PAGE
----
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Immunogenicity of a Reduced Schedule of Pneumococcal Conjugate Vaccine in Healthy Infants and Correlates of Protection for Serotype 6B in the United Kingdom

Goldblatt, David MD, PhD*; Southern, Jo MSc; Ashton, Lindsey BSc*; Andrews, Nick MSc; Woodgate, Sarah BSc*; Burbidge, Polly BSc*; Waight, Pauline BSc; Miller, Elizabeth MD

The Pediatric Infectious Disease Journal: May 2010 - Volume 29 - Issue 5 - p 401-405
doi: 10.1097/INF.0b013e3181c67f04
Original Studies

Background: Pneumococcal conjugate vaccine (PCV) was introduced in the United Kingdom immunization schedule in September 2006. This study was conducted to establish the immunogenicity of licensed PCV (Prevenar) at a reduced, 2 priming dose schedule (2+1) and to evaluate functional responses in the context of vaccine effectiveness.

Methods: Infants were randomized to receive PCV at 2 and 3 months or 2 and 4 months of age. Boosters were administered at the same time as Haemophilus influenzae type B/meningococcal C conjugate and Measles, Mumps and Rubella or with Measles, Mumps and Rubella alone (www.ClinicalTrials.gov NCT00197808).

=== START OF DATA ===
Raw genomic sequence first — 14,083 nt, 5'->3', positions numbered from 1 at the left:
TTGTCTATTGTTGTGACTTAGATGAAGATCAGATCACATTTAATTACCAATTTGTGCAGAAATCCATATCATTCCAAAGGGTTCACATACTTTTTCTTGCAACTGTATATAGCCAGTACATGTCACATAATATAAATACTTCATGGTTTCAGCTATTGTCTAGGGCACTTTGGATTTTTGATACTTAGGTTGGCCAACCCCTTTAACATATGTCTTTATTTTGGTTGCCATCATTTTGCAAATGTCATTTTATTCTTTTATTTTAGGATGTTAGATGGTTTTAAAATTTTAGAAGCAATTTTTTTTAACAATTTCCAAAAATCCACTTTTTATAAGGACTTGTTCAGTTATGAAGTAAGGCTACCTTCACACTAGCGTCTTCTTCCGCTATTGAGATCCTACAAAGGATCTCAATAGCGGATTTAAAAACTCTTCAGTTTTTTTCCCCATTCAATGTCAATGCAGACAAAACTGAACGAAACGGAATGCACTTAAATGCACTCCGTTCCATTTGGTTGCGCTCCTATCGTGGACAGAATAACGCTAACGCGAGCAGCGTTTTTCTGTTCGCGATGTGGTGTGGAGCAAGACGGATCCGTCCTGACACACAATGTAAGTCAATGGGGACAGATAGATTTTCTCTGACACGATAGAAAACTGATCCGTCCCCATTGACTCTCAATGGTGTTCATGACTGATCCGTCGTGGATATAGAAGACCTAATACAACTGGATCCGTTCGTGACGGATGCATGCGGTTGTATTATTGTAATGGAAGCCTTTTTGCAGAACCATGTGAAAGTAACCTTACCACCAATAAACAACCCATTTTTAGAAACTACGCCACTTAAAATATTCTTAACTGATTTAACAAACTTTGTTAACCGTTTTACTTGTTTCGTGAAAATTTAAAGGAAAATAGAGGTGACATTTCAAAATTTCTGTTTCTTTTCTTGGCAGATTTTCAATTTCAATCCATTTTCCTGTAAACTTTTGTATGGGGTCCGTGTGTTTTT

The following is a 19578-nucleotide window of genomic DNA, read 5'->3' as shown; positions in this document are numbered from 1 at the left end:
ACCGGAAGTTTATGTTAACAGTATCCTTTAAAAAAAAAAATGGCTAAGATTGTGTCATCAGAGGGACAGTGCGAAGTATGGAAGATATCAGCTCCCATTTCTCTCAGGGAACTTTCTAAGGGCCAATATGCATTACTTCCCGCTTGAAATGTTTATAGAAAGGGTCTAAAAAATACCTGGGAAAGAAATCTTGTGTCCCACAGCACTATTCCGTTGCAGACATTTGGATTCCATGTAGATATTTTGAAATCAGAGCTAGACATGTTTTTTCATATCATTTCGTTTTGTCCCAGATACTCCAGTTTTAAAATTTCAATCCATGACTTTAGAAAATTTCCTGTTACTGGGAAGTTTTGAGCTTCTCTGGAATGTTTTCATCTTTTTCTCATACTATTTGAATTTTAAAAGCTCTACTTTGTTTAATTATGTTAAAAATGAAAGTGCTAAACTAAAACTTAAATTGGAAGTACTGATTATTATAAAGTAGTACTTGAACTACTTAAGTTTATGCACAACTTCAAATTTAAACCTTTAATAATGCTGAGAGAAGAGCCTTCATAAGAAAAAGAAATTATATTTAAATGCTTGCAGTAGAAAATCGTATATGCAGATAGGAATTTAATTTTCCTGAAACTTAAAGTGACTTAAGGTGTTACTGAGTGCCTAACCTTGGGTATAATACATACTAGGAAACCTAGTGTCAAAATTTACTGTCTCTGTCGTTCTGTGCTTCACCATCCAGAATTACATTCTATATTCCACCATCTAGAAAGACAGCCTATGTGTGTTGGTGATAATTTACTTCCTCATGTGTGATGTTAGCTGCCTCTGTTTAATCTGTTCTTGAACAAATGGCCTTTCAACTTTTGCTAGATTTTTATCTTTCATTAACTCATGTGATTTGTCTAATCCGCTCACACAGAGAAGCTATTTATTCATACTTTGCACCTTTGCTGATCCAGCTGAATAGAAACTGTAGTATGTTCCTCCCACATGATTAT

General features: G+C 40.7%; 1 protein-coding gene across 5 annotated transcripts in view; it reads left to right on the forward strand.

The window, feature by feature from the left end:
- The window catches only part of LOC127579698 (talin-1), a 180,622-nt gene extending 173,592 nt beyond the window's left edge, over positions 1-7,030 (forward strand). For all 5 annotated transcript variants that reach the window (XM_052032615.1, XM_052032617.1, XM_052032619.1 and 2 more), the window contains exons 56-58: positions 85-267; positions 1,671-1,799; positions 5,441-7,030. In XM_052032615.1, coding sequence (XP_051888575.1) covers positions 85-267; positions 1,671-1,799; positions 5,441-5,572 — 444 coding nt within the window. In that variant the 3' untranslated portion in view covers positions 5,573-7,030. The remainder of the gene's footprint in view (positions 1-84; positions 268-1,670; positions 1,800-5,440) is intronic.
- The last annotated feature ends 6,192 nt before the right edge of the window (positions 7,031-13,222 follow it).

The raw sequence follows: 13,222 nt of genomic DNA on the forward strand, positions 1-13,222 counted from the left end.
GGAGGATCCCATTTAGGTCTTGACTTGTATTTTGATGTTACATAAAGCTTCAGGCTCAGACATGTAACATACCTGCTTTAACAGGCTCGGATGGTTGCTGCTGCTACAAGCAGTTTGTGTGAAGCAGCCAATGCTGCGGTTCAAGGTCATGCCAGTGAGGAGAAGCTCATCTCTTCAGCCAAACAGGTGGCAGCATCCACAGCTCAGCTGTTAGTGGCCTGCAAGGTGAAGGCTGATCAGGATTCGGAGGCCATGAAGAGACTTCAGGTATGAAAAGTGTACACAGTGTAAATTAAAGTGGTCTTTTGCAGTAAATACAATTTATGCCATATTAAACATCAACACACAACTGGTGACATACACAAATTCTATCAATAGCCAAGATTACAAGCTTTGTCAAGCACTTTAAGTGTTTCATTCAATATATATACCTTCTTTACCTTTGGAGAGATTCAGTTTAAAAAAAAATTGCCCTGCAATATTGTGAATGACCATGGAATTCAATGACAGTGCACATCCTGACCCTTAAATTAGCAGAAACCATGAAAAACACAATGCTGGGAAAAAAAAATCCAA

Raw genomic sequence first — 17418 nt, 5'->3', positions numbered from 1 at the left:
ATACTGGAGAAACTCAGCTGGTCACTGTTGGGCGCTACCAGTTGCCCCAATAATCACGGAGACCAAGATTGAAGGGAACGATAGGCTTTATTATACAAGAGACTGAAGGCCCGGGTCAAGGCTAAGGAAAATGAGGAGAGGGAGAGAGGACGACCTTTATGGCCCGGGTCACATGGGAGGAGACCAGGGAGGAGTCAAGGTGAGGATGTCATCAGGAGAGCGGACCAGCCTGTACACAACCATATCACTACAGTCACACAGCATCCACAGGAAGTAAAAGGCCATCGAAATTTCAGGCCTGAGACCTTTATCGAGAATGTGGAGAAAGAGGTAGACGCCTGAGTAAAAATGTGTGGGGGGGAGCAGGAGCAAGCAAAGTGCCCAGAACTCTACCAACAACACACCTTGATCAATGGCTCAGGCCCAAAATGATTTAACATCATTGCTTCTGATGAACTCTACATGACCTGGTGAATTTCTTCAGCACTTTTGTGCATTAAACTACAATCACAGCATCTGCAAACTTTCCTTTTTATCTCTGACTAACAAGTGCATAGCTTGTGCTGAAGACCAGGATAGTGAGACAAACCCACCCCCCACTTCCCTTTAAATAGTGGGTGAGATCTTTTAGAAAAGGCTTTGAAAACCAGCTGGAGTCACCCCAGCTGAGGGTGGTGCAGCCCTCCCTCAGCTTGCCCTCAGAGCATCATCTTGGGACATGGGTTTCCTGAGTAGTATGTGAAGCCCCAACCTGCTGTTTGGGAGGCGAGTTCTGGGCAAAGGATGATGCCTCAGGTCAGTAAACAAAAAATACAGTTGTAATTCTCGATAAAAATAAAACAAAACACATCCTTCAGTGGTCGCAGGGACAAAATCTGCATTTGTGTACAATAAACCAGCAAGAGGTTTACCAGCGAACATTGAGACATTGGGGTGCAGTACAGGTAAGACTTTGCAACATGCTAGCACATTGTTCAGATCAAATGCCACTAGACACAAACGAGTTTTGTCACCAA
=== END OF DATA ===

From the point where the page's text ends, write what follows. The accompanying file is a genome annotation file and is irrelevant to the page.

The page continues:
Results: PCV at 2/3 months of age was poorly immunogenic and recruitment to this arm was terminated. PCV at 2/4 months of age resulted in lower than expected responses to serotypes 6B and 23F. Functional analysis of serotype 6B by OPA revealed that an enzyme-linked immunosorbent assay cutoff of 0.2 μg/mL was a better predictor of OPA positivity than a cut off of 0.35 μg/mL. PCV booster responses were excellent and no interference from concomitant vaccines was noted.

Conclusions: An interval of at least 8 weeks is required when starting PCV vaccination at 2 months of age although not all serotypes are equally immunogenic. Correlates of protection derived from enzyme-linked immunosorbent assay values may not be equally appropriate for all serotypes as illustrated by results for 6B in this study.

From the *Immunobiology Unit, UCL Institute of Child Health, London, United Kingdom; and †Centre for Infections, Health Protection Agency, Colindale, London, United Kingdom.

Accepted for publication October 16, 2009.

Supported by the Policy Research Program in the Department of Health, RDD grant 039/031, and also by the Department of Health Research and Development Directorate grant 039/031.

The views expressed are not necessarily those of the Department of Health.

Address for correspondence: David Goldblatt, MD, PhD, Immunobiology Unit, Institute of Child Health, 30 Guilford St, London WC1N 1EH, United Kingdom. E-mail: d.goldblatt@ich.ucl.ac.uk.

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© 2010 Lippincott Williams & Wilkins, Inc.